“You cannot capture a man’s entire life in two hours”, declares Herman Mankiewicz. “All you can hope is to leave the impression of one”. After viewing this biopic, the impression one is left of Mank is that of a brilliant wit whose talents as a screenwriter were squandered by an insatiable appetite for gambling and alcohol. The other perception one gains is that Mank was a socialist at heart whose sense of justice compelled him to bite the hand that had been feeding him for years. Unfortunately, only one of these scenarios is true while the other just keeps getting in the way.
Laid up in a remote motel room where he is recuperating from a car accident, Mankiewicz follows the dictum of writing what he knows about in a screenplay he calls ‘American’. Despite its generic title, the subject of Mank’s story becomes clear within its first few pages. William Randolph Hearst, America’s most powerful media magnate of the earlier 20th Century, regularly held court for Hollywood’s elite at his expansive San Simeon mansion. His mistress, actress Marion Davies, would play the part of the perfect hostess while Mank occasionally fulfilled the role of court jester. Though his barbs would sometimes inflict more than a flesh wound, Mank remained mindful of his position until the upper echelon turned their considerable power against an idealistic politician.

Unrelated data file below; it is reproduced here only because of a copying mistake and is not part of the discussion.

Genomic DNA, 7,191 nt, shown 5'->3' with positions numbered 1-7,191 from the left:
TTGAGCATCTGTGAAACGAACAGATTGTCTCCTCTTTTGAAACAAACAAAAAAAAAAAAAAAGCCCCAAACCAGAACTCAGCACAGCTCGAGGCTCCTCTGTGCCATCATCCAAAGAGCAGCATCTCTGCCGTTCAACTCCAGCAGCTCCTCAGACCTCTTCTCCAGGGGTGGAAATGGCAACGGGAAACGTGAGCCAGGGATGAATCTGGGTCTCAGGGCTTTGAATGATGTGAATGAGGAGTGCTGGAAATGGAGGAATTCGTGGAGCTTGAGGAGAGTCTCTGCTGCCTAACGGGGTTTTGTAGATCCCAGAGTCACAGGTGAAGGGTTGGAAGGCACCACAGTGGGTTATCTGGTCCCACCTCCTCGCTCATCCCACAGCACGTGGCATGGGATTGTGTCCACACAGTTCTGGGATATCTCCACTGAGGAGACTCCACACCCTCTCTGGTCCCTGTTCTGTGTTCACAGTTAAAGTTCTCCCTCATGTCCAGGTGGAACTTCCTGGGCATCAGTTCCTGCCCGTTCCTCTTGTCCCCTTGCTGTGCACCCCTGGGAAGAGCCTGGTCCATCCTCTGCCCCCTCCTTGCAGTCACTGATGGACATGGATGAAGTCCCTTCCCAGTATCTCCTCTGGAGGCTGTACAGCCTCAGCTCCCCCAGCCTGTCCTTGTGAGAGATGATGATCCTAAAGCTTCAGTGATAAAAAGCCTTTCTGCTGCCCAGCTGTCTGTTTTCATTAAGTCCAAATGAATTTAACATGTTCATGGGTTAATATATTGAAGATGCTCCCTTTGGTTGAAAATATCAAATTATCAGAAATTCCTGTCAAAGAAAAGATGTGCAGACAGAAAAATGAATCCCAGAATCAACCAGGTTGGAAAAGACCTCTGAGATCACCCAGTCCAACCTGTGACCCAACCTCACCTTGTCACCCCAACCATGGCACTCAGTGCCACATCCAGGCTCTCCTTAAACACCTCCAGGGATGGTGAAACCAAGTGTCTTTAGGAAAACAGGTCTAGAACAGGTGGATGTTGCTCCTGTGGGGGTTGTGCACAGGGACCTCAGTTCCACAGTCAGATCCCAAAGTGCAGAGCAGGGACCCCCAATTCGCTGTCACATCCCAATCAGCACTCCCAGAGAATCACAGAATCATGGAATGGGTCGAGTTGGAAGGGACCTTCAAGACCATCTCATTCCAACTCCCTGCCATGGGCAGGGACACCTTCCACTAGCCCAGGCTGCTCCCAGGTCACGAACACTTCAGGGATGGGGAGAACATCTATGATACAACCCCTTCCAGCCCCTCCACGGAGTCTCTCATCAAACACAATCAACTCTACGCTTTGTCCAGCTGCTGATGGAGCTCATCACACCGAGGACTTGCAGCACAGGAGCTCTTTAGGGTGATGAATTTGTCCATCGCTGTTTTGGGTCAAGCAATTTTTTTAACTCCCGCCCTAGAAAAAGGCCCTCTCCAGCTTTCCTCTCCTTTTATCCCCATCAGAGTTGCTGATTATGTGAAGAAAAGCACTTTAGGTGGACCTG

Like the film that it surveys, this biopic is technically flawless, with many evocative cues found in the period-appropriate composition by Nine Inch Nails’ Trent Reznor and the gorgeous black-and-white cinematography of Erik Messerschmidt. Gary Oldman, excelling once more in the biopic genre, leads a uniformly excellent cast. Amanda Seyfried turns in a delightful performance of Marion Davies; Tom Burke impresses in his few scenes as Orson Welles and Arliss Howard is comically loathsome as Louis B. Mayer, crying crocodile tears at a moment’s notice.
Ironically, for a film focused on process of screenwriting, the one fault of this biopic lies in its script. Written by director David Fincher’s father, it attempts to provide an explanation for Mank’s motivations by shoehorning a subplot concerning Upton Sinclair’s gubernatorial tilt. In doing so, it diverts attention from the more intriguing elements of the story, made all the more apparent by the final interaction between Mank and Davies.
So while this film is undoubtedly a significant cinematic achievement, its lack of an emotional core would prevent even Mayer reaching for the tissues. Whereas Mank the screenwriter maintains his script for Citizen Kane is like a cinnamon roll, Mank the biopic runs the risk of being like a glazed donut.
Shelly Metcalf is a fictional character
Despite focusing on the making of Citizen Kane, the only scene recreations in this biopic are some political attack ads against gubernatorial candidate Upton Sinclair.